History

Although Ultimate arrived in South Africa long after it was first played in the USA, Cape Town was nevertheless far ahead of the rest of the country in terms of catching on to the game. As long ago as the late 1980’s games were being played in the Western Cape. Sponsored by Frisbee, the early pioneers of disc sport in the Western Cape participated in both Ultimate and freestyle.

As key drivers of the movement left the city, interest waned and soon the regular gatherings of disc enthusiasts were becoming less frequent. But Justin Smith, the man regarded by many as the father of Ultimate in South Africa kept the sport alive and, against all odds laid the foundations and structures that still support the game in South Africa to this day.

In reaching out to WFDF, Smith set up SAFDA, the local governing body. Initially SAFDA was only active in Cape Town and through his efforts Ultimate started to grow again. By the mid 1990’s there was small yet intense Ultimate scene in Cape Town. New blood had joined the ranks and people like Ant Pascoe, Hilton Horwitz, Alan Shapiro and Steve Porter joined Smith in growing the game.

Pick-up was regular and intense, several times a week – but it was very much pick-up, and although the quality was good, there were no tournaments. There was however a development initiative with the players coaching regularly at township schools in an attempt to grow the game. Those early efforts paid huge dividends with guys like Asanda Nanise, Asanda Ntshanga, Thabane Vusane and Derek Ntsume all starting out their playing careers at primary school level before coming through the ranks to win SA Nationals several times and to play for South Africa.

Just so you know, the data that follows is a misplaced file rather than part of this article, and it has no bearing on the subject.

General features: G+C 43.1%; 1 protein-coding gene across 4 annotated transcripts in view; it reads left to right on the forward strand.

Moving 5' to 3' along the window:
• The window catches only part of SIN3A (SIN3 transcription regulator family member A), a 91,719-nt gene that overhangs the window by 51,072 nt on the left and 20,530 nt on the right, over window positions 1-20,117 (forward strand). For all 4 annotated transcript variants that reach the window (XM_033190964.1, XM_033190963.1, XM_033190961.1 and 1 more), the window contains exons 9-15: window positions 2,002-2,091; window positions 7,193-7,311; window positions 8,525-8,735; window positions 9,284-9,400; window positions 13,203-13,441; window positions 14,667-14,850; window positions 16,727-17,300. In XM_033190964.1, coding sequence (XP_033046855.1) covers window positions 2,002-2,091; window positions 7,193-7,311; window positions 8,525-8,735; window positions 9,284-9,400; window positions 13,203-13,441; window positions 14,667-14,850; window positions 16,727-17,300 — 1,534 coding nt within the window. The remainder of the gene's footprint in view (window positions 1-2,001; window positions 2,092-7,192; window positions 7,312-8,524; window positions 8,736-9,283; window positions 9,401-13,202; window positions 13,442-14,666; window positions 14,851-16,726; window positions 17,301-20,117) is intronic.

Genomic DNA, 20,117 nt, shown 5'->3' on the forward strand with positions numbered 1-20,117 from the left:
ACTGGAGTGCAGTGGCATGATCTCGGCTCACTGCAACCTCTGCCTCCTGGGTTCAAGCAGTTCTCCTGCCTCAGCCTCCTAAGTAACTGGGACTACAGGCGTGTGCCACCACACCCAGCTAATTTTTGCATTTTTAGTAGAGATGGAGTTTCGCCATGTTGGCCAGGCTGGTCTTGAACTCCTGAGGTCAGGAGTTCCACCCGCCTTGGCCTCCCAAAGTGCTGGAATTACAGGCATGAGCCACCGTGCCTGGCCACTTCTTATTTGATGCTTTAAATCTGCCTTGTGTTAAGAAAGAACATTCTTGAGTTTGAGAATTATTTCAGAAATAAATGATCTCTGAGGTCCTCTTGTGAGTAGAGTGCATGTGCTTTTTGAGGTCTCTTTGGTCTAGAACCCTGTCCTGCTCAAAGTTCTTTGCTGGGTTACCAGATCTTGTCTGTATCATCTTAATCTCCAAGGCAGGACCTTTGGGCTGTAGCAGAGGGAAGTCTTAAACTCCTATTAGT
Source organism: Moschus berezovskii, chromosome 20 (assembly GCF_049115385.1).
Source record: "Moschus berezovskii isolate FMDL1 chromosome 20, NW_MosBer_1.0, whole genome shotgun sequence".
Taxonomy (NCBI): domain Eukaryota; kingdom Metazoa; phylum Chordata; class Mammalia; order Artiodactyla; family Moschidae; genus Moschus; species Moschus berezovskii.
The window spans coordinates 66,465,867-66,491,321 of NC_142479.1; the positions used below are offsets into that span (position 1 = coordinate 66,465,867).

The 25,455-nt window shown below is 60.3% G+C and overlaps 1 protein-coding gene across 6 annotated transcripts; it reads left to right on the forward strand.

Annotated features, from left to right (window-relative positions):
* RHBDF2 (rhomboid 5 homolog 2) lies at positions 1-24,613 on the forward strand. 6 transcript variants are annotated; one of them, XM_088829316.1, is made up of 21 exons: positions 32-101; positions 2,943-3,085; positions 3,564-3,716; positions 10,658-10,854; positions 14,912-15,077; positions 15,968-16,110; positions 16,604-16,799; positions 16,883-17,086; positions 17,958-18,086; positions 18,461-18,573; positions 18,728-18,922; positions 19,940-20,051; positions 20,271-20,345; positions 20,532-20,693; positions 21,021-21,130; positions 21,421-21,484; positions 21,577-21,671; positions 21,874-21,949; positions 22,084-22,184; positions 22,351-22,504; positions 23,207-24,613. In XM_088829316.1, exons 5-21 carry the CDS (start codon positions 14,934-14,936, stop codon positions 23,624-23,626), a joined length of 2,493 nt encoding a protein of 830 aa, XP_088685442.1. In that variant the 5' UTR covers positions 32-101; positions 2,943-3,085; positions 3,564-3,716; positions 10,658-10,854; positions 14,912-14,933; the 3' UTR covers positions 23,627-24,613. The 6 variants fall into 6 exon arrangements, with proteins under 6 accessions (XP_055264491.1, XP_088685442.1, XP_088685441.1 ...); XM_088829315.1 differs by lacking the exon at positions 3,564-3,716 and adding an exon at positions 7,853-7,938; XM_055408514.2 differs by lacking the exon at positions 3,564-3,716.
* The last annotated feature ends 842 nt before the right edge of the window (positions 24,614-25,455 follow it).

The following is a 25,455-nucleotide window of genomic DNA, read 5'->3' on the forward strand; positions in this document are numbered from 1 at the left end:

The Cape Town scene did not grow quickly, but it continued to grow. A major turning point in the games development was the decision to send a team to Worlds in 1998 in Minneapolis. Led by Pascoe and featuring quality players like Smith, Horwitz, Ryan Males and Conrad Vermeulen the team performed well and returned to Cape Town inspired by what they seen. A year later Cape Town hosted the first ever SA Nationals tournament with four teams participating.

Grant Kaufman donated the trophy, now known as the Kaufman Cup, that is still the prize for the winner to this day. That initial nationals which only saw teams from the Western Cape in attendance grew the following year when Johannesburg attended. In each subsequent year the number of teams attending grew, as did the number of teams from Cape Town. By the time Nationals 2012 took place there were eight Cape Town teams amongst the 16 sides that participated – there was also a team from Stellenbosch. 2015 saw the largest field ever, with 20 teams competing for the national title.

From its humble beginnings, squatting on fields and playing pick-up, Cape Town Ultimate has grown to support six fully fledged club teams operating from five different venues.

Homes of Ultimate in Cape Town
1996-1998 Westerford High School
1998-1999 Pinelands Oval
1999-2001 Hamiltons RFC
2002- 2005 Gardens tech Rugby Club
2005 Rondebosch Boys Sports Fields
2006 – 2011 Wynberg Sports Club

Major Cape Town Ultimate Teams:

Catch 22

Chilli 

Ghost

UCT

Maties Ultimate

Salusa 45